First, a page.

The most common way to celebrate St. Nicholas Day is to leave shoes out for St. Nicholas to place small gifts in. Socks are fine, too.

Traditionally, the gifts are simply small candies or coins—little items that bring a lot of joy for children. If you wish to celebrate this tradition, leave shoes or wooden clogs by the door on the evening of December 5.

In the morning, the shoes will be filled with small delights (candy canes, spare change, foreign coins).

The Candy Cane

The candy cane is also a symbol of St. Nicholas, representing his staff. Add small candy canes to the shoes or decorate your tree! We won’t tell if you eat a few candies on the way!

Sinterklaas Cookies

A traditional treat on St. Nicholas Day is Spicy Sinterklaas Cake, also known as Speculaas. These are spicy, ginger cookies, often baked in a mold the shake of St. Nicholas!

Other traditions equate St. Nicholas with Santa Claus, which means that St. Nicholas comes on the night of December 24, leaving presents for children to open on December 25. 

St. Nicholas History: Who Was the Real St. Nicholas?

In the 3rd century, in the village of Patara in Turkey (part of Greece in those days), a wealthy couple gave birth to a boy they named Nicholas. Tragically, while Nicholas was young, an epidemic took the lives of both of his parents.

Having been raised as a Christian, he dedicated his life to service, sold all of his belongings, and used his inheritance to help the poor and infirm. Eventually, Nicholas became a bishop, and his reputation for helping children, sailors, and other people in need spread far and wide. For this, the Roman emperor Diocletian persecuted and imprisoned him (and other religious men)—but only until the Romans realized that they had so filled their prisons with clergy that they had no place to put the thieves and murderers. So the Romans let the religious men go free.

Upon his release, Nicholas continued his charity work until he died on December 6, A.D. 343. It was said that a liquid that formed in his grave had healing powers. This and other legends about Nicholas fostered devotion to him and inspired traditions still practiced today.
Is St. Nicholas Really Santa Claus?

There are a few legends of St. Nicholas which relate to the story of Santa Claus—one about gift-giving and the other about children.

In one tale, a poor man had three daughters and no dowry for any of them, thus eliminating their chance at marriage and risking their being sold into slavery instead. Mysteriously, as each girl came of marriageable age, a bag of gold (or, in some versions, a ball of gold or an orange) was lobbed through a window and landed in a sock or shoe near the hearth. The unknown gift-giver was presumed to have been Nicholas, and the situation inspired the placement by the fireplace of stockings or shoes, into which gifts were placed.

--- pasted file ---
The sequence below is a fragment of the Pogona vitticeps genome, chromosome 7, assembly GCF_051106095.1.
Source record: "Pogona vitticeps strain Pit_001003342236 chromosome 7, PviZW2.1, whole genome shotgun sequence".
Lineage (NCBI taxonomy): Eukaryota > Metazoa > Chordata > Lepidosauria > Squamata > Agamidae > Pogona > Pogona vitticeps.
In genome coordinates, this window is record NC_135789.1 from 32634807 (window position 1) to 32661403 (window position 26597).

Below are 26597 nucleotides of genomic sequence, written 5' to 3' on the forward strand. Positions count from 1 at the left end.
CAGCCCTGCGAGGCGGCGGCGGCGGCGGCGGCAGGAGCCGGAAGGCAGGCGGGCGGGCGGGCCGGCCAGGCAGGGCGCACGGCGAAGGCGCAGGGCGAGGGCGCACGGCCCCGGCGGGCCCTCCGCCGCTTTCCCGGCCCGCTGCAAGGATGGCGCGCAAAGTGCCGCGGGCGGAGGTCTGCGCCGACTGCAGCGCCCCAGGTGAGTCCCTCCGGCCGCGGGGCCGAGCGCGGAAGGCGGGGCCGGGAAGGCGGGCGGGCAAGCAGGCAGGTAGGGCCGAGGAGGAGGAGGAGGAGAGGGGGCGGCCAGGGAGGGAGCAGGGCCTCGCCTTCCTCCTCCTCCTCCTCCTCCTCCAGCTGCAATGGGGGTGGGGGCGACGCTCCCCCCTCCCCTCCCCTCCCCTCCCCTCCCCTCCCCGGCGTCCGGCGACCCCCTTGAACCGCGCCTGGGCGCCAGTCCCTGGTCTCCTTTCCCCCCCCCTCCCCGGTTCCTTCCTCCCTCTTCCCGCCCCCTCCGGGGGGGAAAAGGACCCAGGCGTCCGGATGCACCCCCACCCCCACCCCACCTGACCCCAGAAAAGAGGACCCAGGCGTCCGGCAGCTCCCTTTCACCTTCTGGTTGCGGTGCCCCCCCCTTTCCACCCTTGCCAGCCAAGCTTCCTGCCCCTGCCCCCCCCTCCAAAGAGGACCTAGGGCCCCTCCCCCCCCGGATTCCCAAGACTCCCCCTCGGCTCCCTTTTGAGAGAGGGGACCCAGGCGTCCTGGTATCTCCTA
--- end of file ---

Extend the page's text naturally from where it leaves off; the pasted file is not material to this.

Another legend dates from long after Nicholas’s passing. In his home village, during a celebration on the anniversary of Nicholas’s death, a young boy was kidnapped to become a slave to a neighboring region’s emir. The family grieved for a year, and on the anniversary of the boy’s disappearance, they refused to leave their home. Good thing: As the story goes, Nicholas appeared, spirited the boy away from his captors, and deposited him in his house—with the gold cup from which he was serving the emir still in his hand. This once again established Nicholas as a patron and protector of children.

Nicholas was celebrated as a saint within a century of his death and today is venerated as the patron not only of children but also of sailors, captives, travelers, marriageable maidens, laborers—even thieves and murderers. He is the patron of many cities and regions, and thousands of churches are named for him around the world.

(reblogged from Almanac)

A Festive Yuletide...join me in celebrating the season. As usual, I will be sharing Weekend Baking, Weekend Lit, Weekend Crafting...maybe even Friday Baking and Movies. Also, book reviews and other bookish posts...and Christmas Around the World posts. Gift ideas. Just all around festive cheer for one of my favorite times of year!

With my late start this year, it's obvious I won't be sharing as much, but I will try to share as much as I can. 

Stay tuned for my review of Velvet Snowflakes by Barbara Briggs Ward, author of The Reindeer Keeper, The Snowman Maker, The Candle Giver, and The Tin Cookie Cutter.

Always in spirit...

Monday, November 21, 2022

2022 Yuletide Spirit Reading Challenge and Readathon - Festive reading time!

It's officially November 21st (in the Eastern time zone) and so it begins!


Dates: November 21, 2022 through January 6, 2023

Three ways to participate:

Challenge - Pick a level
Readathon - read as much (or as little) as you want
Participate in both!

Everything else you need to know can be found in the sign-up post here.

Hashtag across social media: #YuletideSpirit
THE PRIZE: The first person to post a review (must be from a book started on or after November 21) in the review linky (I'll have it posted later on today) will win a $15 charitable donation to human rights organization of their choice, such as the Ukraine Relief, ACLU, Boys and Girls Club, Human Rights Campaign, GLAAD, Amnesty International, It Gets Better, Planned Parenthood, or another human rights organization of your choice (food banks, homeless shelters would also apply), perhaps your local chapter or a local organization. This giveaway is open internationally. Note: I will not donate to any organization that does not believe that all are equal, regardless of gender, race or sexual orientation.

So far there are no other prizes, but I'll let you know if I receive any donations. If so, there will either be a prize page, or I will share the prize(s) on the mid-event check-in.


The linky below is the same one as the sign up linky. If you do a starting line/goal post, just add your link again, but be sure to put "goal post" beside your name, i.e. Michelle/True Book Addict (goal post). Note: If you're just signing up, you can do it here on this post. It's the same linky.

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Always in spirit...